Speaker:  Ben Bartlett, DVM, former Michigan State University Extension educator and livestock producer
Calm, efficient and gentle animal handling practices are the goal of every dairy farmer. This webinar, led by Ben Bartlett, DVM, former Michigan State University educator and livestock producer, will cover changes that are coming with Farm Program Version 3.0, including documentation of training for all employees with animal care responsibilities in stockmanship and other areas. He will offer guidance on best practices around handling and moving cattle. Based on established principles of animal behavior, this webinar will address efficient and humane handling of dairy cattle, flight zones and point of balance. Humane loading/unloading and transportation will also be covered. 

Speaker: Liz Cox, DVM, MS, dairy technical services veterinarian, Merck Animal Health
Top-quality care from trained employees, along with positive human interactions, favorably impacts a calf’s future performance as a milk cow. Liz Cox, DVM, MS, Merck Animal Health dairy technical services veterinarian, will explain good stockmanship practices, colostrum management, water and feed availability, and written protocols for newborn and milk-fed calf management. She will also review handling and movement, employee training and ways to reduce stress during processing.

Speaker: Jan Shearer, DVM, MS, professor and extension veterinarian, Iowa State University College of Veterinary Medicine
Making the decision to euthanize an animal is always difficult. Jan Shearer, DVM, MS, professor and extension veterinarian, Iowa State University College of Veterinary Medicine, will review the decision-making process for euthanasia and considerations for selection of method. In this webinar, Dr. Shearer will provide tools and information that can minimize pain and distress in the animal. 

Speaker: Norman Stewart, DVM, MS, manager of livestock technical service, Merck Animal Health
Increased public pressure around judicious use of medically important antimicrobials and the Veterinary Feed Directive guidelines present an industry opportunity to demonstrate the good work dairy farmers are doing to provide safe food from animals that are well cared for in a healthy environment. In this webinar, Norman Stewart, DVM, MS, manager of livestock technical services, Merck Animal Health, will guide you through adherence to important best practices including ensuring animals are permanently identified and permanent drug treatment records are maintained and easily accessible.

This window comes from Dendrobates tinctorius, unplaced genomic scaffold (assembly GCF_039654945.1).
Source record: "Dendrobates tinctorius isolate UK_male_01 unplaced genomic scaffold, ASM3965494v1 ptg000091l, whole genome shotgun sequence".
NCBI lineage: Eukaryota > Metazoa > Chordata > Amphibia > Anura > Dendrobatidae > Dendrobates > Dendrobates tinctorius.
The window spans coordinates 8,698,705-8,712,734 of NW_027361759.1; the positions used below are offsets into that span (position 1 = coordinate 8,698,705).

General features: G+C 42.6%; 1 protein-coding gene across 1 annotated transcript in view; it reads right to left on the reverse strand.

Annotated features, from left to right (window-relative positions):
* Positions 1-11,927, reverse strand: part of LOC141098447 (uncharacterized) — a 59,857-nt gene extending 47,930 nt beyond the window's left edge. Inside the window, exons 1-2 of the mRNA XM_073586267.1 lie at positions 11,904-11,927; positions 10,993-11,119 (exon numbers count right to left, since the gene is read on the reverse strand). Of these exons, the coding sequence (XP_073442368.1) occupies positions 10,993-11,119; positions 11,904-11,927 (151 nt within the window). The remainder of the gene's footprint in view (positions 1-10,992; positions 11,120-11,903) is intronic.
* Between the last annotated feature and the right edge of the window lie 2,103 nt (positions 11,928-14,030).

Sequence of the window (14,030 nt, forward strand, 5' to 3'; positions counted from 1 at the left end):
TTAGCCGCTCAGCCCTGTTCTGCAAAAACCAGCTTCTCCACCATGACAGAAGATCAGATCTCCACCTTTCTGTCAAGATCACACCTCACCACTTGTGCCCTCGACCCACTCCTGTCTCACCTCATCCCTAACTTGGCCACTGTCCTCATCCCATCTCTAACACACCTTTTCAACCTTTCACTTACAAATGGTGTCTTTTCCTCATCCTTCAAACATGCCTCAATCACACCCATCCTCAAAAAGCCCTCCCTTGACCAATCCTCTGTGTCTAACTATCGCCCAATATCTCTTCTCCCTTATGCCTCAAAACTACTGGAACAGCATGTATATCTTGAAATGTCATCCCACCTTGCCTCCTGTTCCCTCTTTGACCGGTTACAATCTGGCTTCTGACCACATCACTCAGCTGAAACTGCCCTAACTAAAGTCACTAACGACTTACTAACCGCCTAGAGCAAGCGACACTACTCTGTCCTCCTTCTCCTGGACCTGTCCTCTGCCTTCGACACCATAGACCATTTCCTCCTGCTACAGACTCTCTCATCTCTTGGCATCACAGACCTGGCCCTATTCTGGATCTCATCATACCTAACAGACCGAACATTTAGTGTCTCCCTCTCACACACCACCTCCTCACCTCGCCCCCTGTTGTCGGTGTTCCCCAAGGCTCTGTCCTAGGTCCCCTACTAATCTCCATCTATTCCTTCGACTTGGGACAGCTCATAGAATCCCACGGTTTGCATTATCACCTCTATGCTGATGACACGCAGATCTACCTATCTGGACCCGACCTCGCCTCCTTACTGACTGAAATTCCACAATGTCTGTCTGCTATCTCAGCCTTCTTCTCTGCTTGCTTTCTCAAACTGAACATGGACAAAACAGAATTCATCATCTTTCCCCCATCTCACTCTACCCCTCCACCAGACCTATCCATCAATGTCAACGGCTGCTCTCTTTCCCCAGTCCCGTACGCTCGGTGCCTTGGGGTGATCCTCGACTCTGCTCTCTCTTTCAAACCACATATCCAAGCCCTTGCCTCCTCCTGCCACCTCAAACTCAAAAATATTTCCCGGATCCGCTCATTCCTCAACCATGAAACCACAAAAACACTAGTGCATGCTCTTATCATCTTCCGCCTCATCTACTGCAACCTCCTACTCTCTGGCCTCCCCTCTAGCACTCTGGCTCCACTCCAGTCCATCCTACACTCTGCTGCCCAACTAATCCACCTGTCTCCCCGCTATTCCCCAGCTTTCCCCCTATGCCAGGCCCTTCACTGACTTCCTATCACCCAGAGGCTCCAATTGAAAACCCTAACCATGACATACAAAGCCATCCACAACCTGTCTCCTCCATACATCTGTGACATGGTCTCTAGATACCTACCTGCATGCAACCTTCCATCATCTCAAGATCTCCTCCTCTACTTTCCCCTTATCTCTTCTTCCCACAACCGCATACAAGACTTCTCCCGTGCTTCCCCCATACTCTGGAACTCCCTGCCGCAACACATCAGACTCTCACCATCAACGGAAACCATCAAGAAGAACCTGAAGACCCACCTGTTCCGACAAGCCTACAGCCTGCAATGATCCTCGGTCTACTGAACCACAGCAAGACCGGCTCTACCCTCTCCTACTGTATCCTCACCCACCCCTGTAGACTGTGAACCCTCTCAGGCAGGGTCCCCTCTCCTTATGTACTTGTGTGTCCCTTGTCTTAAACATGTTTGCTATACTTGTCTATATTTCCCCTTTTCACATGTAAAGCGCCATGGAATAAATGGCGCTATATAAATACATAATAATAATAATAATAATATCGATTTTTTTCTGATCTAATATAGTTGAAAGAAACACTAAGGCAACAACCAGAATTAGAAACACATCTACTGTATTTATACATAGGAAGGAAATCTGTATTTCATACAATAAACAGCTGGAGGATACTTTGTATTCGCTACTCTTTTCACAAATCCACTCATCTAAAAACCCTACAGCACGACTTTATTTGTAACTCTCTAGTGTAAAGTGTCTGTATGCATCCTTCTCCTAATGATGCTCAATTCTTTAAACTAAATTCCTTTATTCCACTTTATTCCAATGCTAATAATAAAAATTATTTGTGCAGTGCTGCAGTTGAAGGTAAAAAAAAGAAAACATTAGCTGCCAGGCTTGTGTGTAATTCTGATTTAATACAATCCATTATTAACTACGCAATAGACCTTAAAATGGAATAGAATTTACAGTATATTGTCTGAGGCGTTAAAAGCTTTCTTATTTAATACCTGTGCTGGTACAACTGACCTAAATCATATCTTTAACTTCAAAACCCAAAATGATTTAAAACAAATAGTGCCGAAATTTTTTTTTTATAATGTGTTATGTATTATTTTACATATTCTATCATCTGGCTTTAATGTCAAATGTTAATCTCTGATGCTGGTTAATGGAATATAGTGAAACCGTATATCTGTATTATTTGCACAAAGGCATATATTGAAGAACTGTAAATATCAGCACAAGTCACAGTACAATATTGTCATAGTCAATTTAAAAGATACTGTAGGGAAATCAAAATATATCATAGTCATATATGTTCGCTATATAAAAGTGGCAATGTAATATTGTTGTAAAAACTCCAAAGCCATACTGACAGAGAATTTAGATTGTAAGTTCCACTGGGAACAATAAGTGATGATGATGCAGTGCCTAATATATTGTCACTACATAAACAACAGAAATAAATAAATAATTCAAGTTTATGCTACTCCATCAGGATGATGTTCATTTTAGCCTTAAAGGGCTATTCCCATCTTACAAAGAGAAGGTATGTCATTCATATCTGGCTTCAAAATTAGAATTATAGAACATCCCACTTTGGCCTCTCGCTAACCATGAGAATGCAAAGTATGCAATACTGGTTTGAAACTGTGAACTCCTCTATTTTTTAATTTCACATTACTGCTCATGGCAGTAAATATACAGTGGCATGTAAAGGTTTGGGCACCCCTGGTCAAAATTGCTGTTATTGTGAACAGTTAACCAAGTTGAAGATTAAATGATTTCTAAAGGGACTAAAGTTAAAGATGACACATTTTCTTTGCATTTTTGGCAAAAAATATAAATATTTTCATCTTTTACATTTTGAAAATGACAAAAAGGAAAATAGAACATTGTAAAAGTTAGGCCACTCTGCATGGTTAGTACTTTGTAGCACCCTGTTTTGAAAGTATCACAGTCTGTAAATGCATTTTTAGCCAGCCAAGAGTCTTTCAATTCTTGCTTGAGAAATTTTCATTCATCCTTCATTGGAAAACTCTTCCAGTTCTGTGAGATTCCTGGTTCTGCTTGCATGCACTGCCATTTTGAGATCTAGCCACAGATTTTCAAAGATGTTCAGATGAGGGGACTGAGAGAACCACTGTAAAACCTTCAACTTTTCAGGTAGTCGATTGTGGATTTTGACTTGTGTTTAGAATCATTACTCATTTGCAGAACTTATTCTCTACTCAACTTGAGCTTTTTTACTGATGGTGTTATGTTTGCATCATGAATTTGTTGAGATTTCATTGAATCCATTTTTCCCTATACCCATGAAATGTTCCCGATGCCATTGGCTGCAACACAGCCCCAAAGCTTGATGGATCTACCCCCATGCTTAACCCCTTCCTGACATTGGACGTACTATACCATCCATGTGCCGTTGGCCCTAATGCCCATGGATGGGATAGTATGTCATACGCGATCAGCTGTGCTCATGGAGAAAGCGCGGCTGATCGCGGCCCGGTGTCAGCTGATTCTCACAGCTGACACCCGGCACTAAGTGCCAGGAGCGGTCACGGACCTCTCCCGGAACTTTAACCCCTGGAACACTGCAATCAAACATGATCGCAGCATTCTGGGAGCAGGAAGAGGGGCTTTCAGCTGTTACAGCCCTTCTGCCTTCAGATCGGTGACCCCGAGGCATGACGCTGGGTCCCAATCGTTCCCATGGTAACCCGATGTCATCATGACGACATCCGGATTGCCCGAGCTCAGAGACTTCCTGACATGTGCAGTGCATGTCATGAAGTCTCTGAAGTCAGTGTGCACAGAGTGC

Speaker: Scott Nordstrom, DVM, director of dairy technical services, Merck Animal Health
A strong herd health program emphasizes prevention, rapid diagnosis and quick decision making on necessary treatment for sick or injured animals and is vital to  ensure healthy cows reach their full performance potential. Because every dairy operation is unique, it is important to work with your veterinarian to create a herd health plan. Scott Nordstrom, DVM, director of dairy technical services, Merck Animal Health, will review what is new with Farm 3.0 as it relates to the veterinary-client relationship (VCPR), and developing a written herd health plan for your dairy. 

Speaker: Lowell Midla, MS, VMD, veterinary technical services manager, Merck Animal Health
Marketing a dairy animal as beef is an important part of dairy farming and transitioning a cow to the beef sector at the right time is important. Lowell Midla, MS, VMD, Merck Animal Health veterinary technical services manager, will share guidelines on when to market, fitness for transport, observing withdrawal periods and proper protocols for selling and transporting as specified under FARM 3.0. 

Speaker: Johann Coetzee, BVSc, Cert CHP, PhD, DACVCP, DACAW, DipECAWBM(AWSEL), department head anatomy and physiology, Kansas State University
Pain can be defined as an unpleasant physical sensation occurring in varying degrees of severity as consequence of injury, disease or from a medical or management procedure. The goal of any dairy is prevent animals from experiencing any type of pain throughout their lifetime to ensure their well-being. Unfortunately, there are times when painful procedures must be conducted for the animals’ health and safety and for employee safety. While necessary, it is critical to reduce the amount of pain animals experience during and after these procedures to ensure long term well-being and productivity. The webinar will discuss and provide pain mitigation options and management tools that producers can use in order to effectively manage pain that animals may experience during necessary procedures and in times of injury or disease.

Speaker: Jamie Jonker, Vice President, Sustainability & Scientific Affairs, National Milk Producer's Federation
The roster of standard operating procedures and recommended practices on dairy farms is evolving, shaped by new technology, new science, and practical experience. What is new is that this evolution is increasingly driven by both measurable animal welfare outcomes and by societal pressures about what is acceptable, as expressed by the clear and unequivocal expectations of our customers. The trust previously granted to farmers has been eroded, in part, by a continued barrage of coordinated campaigns promulgated by animal rights groups. Dr. Jamie Jonker will discuss a variety of issues from polled genetics to dam-calf separation to antibiotic-use which are emerging issues identified by our consumers, customers, advocacy groups, and regulators.